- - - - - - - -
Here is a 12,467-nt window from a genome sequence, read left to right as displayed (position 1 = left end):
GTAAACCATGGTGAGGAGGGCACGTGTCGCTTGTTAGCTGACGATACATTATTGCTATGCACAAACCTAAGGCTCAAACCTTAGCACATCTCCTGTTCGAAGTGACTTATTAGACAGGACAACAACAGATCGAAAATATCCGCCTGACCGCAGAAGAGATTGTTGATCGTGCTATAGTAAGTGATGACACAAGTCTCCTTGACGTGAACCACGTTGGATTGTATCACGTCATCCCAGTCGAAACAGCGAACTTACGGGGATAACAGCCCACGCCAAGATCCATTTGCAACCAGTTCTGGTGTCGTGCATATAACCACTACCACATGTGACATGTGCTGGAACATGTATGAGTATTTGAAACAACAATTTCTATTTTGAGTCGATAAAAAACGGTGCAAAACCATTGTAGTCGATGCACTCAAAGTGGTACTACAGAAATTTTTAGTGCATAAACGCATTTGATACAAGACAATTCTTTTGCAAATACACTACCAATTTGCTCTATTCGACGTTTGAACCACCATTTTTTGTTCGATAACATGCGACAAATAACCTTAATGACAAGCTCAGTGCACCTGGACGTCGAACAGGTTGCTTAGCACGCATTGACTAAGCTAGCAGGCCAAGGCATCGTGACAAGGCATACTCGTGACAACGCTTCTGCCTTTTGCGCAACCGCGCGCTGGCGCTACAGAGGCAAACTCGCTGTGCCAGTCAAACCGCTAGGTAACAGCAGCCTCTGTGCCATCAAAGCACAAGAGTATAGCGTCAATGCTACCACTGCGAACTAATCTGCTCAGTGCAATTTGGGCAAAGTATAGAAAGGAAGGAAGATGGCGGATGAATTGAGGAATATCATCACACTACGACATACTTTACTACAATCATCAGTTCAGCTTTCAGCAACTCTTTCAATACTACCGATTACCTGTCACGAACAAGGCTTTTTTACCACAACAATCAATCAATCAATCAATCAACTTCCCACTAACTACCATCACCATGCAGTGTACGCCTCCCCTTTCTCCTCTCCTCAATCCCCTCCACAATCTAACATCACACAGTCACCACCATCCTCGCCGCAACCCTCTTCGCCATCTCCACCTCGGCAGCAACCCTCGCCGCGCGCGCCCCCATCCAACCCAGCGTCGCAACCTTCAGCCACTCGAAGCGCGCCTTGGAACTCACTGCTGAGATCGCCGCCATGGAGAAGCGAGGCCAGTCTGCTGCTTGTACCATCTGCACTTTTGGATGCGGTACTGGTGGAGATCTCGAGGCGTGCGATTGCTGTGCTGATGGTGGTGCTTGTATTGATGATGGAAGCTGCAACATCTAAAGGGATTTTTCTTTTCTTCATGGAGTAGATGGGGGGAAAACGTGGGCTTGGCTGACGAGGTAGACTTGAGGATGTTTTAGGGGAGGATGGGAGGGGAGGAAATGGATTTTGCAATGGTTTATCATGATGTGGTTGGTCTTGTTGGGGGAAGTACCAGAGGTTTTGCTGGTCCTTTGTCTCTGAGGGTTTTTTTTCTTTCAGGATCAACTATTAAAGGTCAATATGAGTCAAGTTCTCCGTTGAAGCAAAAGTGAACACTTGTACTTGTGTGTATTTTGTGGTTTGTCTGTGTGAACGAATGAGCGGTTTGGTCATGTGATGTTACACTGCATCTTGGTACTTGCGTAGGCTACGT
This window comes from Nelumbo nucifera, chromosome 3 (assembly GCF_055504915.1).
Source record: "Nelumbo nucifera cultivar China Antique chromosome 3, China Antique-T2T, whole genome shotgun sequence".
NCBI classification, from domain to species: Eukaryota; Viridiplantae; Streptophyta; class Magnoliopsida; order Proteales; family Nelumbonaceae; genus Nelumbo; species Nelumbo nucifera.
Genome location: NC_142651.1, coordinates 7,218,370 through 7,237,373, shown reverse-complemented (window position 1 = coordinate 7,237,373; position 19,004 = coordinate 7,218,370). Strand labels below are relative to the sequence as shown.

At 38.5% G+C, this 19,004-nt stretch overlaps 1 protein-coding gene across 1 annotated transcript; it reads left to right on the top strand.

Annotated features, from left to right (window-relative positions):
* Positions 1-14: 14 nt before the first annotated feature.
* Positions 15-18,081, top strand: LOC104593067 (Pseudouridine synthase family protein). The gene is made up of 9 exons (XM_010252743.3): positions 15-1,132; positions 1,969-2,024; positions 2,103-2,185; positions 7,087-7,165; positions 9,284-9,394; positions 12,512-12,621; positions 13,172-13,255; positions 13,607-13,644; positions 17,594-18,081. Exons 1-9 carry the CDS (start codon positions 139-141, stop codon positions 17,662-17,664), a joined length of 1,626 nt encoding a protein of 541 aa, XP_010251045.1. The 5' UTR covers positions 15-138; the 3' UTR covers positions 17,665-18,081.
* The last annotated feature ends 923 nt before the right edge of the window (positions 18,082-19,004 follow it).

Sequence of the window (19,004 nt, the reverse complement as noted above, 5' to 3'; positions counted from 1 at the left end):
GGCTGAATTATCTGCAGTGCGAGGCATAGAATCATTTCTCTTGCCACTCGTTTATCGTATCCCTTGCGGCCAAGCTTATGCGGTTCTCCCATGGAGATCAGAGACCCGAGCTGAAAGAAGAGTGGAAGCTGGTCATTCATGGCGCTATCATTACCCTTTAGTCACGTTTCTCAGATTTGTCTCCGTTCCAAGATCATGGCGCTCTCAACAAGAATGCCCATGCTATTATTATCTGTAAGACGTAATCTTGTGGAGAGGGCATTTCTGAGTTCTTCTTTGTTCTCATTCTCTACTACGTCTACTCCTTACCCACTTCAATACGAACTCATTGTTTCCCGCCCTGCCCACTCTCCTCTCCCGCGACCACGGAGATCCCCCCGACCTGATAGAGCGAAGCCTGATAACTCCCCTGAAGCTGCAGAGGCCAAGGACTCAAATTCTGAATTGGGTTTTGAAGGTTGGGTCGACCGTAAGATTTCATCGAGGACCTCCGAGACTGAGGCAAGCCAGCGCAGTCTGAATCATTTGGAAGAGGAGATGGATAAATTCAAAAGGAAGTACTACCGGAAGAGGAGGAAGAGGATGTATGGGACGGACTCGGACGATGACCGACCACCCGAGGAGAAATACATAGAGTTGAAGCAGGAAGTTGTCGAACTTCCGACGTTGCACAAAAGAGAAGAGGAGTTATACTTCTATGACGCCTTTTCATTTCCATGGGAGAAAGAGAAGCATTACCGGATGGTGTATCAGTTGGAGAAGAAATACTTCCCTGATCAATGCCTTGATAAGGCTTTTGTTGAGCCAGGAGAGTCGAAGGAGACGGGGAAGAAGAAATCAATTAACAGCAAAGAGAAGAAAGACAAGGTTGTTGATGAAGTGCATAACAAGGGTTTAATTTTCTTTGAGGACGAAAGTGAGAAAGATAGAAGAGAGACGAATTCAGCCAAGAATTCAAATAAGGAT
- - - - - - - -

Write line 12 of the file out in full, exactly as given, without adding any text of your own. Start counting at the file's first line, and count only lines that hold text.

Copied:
Sequence of the window (19,004 nt, the reverse complement as noted above, 5' to 3'; positions counted from 1 at the left end):